From what I have discussed with family and a few docs - the older the drugs are the more they have been tested, and the longer they have been around to be recalled if something was wrong.

The newer drugs are usually not even tested on kids and are prescribed "off label" for things like ADHD. My older son had to go on Atenolol for about ayear, and I absolutely hated it because it had only been (lab) tested in 20 kids. Use in children at the time was still considered "off-label"... That did work out fine - but I did a ton of personal research before I allowed him to take it.

I recommend a hefty Google search, and try to stay away from ritalin if you can (there have been some rather disturbing reports in the news about it).

Have you read the thread about coffee in the morning? It's a much safer stimulant (ritalin is basically legal amphetamines) and has been around for ages.

I wouldn't feel bad about caving into the drug thing - I know I've been right on the edge :tongue_smilie: Just go eyes-wide-open, and prepared with info on the meds that may be prescribed.

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While the meds do have side effects possible, there are side effects to NOT medicating also. Then consider that meds like Tylenol can be fatal yet we give it to young babies you need to weigh the risk/benefits.


Personally I would stay away from Strattera for hyperactivity. It is a cousin to the antidepressants and can make mood issues worse. For hyperactivity the stimulants seem to work the best. There are many to try and if one isn't the right one, try a different type.

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I had a boyfriend once with ADHD. He described going on medication the first time in his early teens (13ish) as 'coming out of the fog with the earthquake stopping." Or something like that. As an adult he did not always use medication, but he said it made huge difference as a teen and student. He was amazed at how much he was missing in his school work and in relationships. Before medication he didn't realize just how overwhelmed he was with sensory input and that being able to focus could make life easier. The reason he didn't feel he needed it as an adult was because his career was once he was naturally drawn to and could focus on, mostly anyway. J also said that being on the medication also helped him learn how to control himself off the medication because he knew what 'calm and connected' felt like and he could find ways to get back there. If that makes sense to you. Personally I found that he was much less of a risk taker on the medication than off.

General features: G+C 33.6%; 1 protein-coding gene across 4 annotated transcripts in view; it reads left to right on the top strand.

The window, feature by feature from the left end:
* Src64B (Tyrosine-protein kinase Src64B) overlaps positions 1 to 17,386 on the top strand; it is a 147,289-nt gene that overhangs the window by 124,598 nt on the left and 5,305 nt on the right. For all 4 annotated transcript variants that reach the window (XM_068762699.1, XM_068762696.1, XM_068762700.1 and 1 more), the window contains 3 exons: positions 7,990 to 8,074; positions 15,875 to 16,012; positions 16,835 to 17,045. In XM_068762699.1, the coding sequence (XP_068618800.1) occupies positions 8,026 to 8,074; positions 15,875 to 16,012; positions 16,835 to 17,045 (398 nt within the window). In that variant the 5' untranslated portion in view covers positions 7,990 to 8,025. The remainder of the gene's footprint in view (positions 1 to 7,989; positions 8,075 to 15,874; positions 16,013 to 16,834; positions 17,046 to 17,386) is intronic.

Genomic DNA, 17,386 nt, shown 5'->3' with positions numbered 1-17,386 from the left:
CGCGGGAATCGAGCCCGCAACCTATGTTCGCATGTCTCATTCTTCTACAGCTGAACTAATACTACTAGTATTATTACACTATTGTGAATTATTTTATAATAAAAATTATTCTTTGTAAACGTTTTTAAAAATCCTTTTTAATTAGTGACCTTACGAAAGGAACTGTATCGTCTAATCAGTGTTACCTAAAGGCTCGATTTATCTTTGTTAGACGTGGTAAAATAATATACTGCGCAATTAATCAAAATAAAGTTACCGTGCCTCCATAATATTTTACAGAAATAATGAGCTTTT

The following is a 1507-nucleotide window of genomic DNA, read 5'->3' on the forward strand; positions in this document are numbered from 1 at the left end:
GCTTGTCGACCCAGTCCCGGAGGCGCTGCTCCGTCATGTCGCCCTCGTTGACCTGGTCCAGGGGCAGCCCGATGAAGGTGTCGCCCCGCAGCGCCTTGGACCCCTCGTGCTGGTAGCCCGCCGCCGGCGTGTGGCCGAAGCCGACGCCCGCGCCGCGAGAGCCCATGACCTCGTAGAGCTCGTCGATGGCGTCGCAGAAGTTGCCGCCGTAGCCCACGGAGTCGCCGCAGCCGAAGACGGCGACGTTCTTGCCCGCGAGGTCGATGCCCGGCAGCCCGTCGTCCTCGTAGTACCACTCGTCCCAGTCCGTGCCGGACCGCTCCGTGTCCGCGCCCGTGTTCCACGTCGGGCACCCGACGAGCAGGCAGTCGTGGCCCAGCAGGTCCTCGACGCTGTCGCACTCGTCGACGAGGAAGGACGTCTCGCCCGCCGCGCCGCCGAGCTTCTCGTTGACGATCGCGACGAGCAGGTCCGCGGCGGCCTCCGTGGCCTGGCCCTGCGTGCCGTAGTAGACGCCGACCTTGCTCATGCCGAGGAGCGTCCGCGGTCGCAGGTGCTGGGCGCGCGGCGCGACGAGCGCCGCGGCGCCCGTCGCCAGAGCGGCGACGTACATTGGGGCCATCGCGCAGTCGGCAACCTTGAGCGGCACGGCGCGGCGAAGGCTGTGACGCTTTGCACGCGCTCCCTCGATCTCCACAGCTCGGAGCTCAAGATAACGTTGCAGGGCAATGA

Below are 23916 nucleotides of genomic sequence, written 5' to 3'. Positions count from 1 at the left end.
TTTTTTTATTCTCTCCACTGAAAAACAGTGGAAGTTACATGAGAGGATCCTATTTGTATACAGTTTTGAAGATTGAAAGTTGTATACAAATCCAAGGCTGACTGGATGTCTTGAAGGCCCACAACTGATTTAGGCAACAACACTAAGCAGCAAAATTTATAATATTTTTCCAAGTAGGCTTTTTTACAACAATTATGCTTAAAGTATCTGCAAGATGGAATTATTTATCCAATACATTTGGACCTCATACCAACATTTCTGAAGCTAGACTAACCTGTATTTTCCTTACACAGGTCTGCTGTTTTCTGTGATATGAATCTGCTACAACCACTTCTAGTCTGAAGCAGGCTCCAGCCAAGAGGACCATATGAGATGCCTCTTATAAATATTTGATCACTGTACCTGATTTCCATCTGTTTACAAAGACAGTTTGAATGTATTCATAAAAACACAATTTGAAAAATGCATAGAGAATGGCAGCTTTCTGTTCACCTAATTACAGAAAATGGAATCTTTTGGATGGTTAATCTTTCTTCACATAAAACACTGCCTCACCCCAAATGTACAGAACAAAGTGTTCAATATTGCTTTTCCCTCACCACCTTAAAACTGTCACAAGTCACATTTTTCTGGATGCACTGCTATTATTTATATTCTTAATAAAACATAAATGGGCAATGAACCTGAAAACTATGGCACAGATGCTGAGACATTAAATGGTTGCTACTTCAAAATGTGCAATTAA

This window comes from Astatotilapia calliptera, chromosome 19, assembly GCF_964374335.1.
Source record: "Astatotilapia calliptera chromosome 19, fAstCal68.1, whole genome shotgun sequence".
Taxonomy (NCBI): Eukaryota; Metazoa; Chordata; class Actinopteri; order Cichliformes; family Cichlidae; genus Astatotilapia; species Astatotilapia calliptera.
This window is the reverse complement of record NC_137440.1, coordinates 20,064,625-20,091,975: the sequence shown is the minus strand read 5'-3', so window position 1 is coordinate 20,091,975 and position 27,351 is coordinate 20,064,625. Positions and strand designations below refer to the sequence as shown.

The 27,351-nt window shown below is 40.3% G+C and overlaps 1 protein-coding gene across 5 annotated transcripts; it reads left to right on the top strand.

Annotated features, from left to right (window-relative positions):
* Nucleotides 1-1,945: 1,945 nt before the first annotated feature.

Your dd may have a biological or chemical reason that her connections are off. Medication has been proven to improve those connections. If she had any other health issue, you would most likely welcome medication, even on a trial basis. Fortunately there are multiple choices in medications now instead of just one.


When I started teaching about 16 years ago, there was a study that my asistant principal showed me. The study compared young adults on medication and those identified but not on medication. Those who were not on medication were more likely to engage in dangerous behavior, use illegal drugs, and get into legal trouble than the ones on medication.


Medication is obviously a choice the entire family needs to make together. I would seek out a psychiatrist rather than a regular PCP simply because there are a few alternative tools that can be used as well including counseling and biofeedback.

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My ds is taking Vyvanse, but it has only been 2 days. He LOVES it!


We'll have to see how it goes over time. I remain cautiously optomistic.


The coffee was not consistent enough and didn't last long enough.


So far, no side effects. They may come later, though.


Glad to hear it is working. We saw side effects right away. If appetite is an issue you can try to have him eat a large breakfast and then take the meds and then give him 1/2 hour or more before you ask too much out of him.